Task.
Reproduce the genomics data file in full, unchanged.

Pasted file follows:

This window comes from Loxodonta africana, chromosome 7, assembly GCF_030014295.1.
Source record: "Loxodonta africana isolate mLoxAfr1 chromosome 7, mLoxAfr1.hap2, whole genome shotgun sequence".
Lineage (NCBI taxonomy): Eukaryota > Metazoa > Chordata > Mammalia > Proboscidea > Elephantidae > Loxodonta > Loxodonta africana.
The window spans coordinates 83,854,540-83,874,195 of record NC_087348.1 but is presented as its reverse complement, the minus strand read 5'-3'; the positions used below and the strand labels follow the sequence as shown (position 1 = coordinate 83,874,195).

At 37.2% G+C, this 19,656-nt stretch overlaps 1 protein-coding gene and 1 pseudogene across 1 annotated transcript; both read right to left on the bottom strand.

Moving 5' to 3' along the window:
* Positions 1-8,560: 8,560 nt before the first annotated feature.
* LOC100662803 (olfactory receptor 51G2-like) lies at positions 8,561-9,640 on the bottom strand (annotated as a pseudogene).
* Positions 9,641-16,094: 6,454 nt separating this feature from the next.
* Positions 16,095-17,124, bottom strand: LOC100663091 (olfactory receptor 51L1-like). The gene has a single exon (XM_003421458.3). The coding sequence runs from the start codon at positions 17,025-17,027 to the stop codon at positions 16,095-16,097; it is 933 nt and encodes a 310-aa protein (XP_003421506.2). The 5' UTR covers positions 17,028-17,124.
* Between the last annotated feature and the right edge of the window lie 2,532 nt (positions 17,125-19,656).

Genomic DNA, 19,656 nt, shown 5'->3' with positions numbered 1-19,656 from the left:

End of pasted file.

This window comes from Loxodonta africana, chromosome 7, assembly GCF_030014295.1.
Source record: "Loxodonta africana isolate mLoxAfr1 chromosome 7, mLoxAfr1.hap2, whole genome shotgun sequence".
Lineage (NCBI taxonomy): Eukaryota > Metazoa > Chordata > Mammalia > Proboscidea > Elephantidae > Loxodonta > Loxodonta africana.
The window spans coordinates 83,854,540-83,874,195 of record NC_087348.1 but is presented as its reverse complement, the minus strand read 5'-3'; the positions used below and the strand labels follow the sequence as shown (position 1 = coordinate 83,874,195).

At 37.2% G+C, this 19,656-nt stretch overlaps 1 protein-coding gene and 1 pseudogene across 1 annotated transcript; both read right to left on the bottom strand.

Moving 5' to 3' along the window:
* Positions 1-8,560: 8,560 nt before the first annotated feature.
* LOC100662803 (olfactory receptor 51G2-like) lies at positions 8,561-9,640 on the bottom strand (annotated as a pseudogene).
* Positions 9,641-16,094: 6,454 nt separating this feature from the next.
* Positions 16,095-17,124, bottom strand: LOC100663091 (olfactory receptor 51L1-like). The gene has a single exon (XM_003421458.3). The coding sequence runs from the start codon at positions 17,025-17,027 to the stop codon at positions 16,095-16,097; it is 933 nt and encodes a 310-aa protein (XP_003421506.2). The 5' UTR covers positions 17,028-17,124.
* Between the last annotated feature and the right edge of the window lie 2,532 nt (positions 17,125-19,656).

Genomic DNA, 19,656 nt, shown 5'->3' with positions numbered 1-19,656 from the left: